Published 7 June 2021, The Daily Tribune

Online banking has become an integral part of our daily lives. We are able to make purchases such food, clothes, gadgets and even pay our bills by accessing our bank accounts though our smartphones.  

The convenience of online banking saves us much time and protects us by obviating the need to physically queue up in front of automated teller machines and counters. But this comfort also presents vulnerability in the hands of hackers who take advantage of technology to gain access to our personal bank accounts.

While online banking is convenient, it presents a single vulnerable point that hackers can expose for their scrupulous ends. Pass codes can be hacked if the owner is not alert enough to put extra security features to protect his or her account.

Because of the emerging cases of unauthorized access on personal bank accounts or any accounts without any permission of the actual owner, Republic Act (RA) 8484, otherwise known as “Access Devices Regulation Act of 1998,” as amended by Republic Act 11449 in 2019, was passed to protect people against this unlawful access.

The law recognizes the recent advances in technology and the widespread use of access devices in commercial transactions, hence seeks to protect the rights and define the liabilities of parties in such commercial transactions by regulating the issuance and use of access devices.

By acknowledging that access devices have been exploited by criminals and criminal syndicates in perpetrating fraudulent activities that ultimately undermine the trust of the public in the banking industry, the law classifies the commission of a crime using access devices as a form of economic sabotage and a heinous crime and shall be punishable to the maximum level allowed by law.

Section 9 (s) of Republic Act 8484, as amended by RA 11449, makes it illegal to access, with or without authority, any application, online banking account, credit card account, ATM account, debit card account, in a fraudulent manner, regardless of whether or not it will result in monetary loss to the account holder.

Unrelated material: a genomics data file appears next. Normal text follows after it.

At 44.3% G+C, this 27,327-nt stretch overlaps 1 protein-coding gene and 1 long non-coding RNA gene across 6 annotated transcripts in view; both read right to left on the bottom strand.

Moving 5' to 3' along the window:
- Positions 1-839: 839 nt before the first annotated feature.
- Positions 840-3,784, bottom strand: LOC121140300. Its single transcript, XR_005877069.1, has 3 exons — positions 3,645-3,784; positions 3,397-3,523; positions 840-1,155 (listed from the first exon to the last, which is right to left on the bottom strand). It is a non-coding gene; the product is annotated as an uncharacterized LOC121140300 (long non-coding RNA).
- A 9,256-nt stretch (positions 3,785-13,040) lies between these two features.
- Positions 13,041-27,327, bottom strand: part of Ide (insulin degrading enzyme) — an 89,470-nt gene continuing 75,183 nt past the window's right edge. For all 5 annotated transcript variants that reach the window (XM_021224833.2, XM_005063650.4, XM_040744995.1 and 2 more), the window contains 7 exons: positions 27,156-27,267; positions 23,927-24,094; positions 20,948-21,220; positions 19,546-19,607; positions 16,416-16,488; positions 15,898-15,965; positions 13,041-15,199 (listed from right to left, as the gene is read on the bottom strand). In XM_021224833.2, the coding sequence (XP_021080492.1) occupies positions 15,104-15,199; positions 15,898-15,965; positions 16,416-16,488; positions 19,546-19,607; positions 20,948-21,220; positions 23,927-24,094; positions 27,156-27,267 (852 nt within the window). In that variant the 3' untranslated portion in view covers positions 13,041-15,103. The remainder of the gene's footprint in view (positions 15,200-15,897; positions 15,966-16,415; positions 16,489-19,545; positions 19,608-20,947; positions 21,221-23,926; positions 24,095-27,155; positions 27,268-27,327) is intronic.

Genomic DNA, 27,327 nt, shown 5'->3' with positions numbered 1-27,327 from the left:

Clearly, the act of accessing another’s online banking account through fraudulent means constitutes as access device fraud and is unlawful. Under Section 10 (d) of said law, the fraudulent act is punishable by imprisonment for not less than six years and not more than 10 years and a fine of P500,000.00 or twice the value obtained by the offender, whichever is higher, without prejudice to the civil liability of the offender.

In relation to hacking of a system as well as skimming of at least 50 debit or credit cards, and bank accounts, these are punishable by a term of life imprisonment and fines ranging from P1 million to P5 million. In addition, possession of at least 10 counterfeit devices and the successful illegal access of an account is punishable with imprisonment ranging from 12 to 20 years and a fine of at least P500,000.

We are all responsible for our own digital and financial well-being.

Never allow your card to leave your sight, double check digital devices before swiping or inserting your card, create strong passwords and PINS ideally different per account or card, and always report to your bank any suspicious activity observed. Skimmers and hackers are inventive, but by practicing vigilance and proper cyber hygiene to avoid information and password theft, we can stop them at their tracks and protect our accounts.

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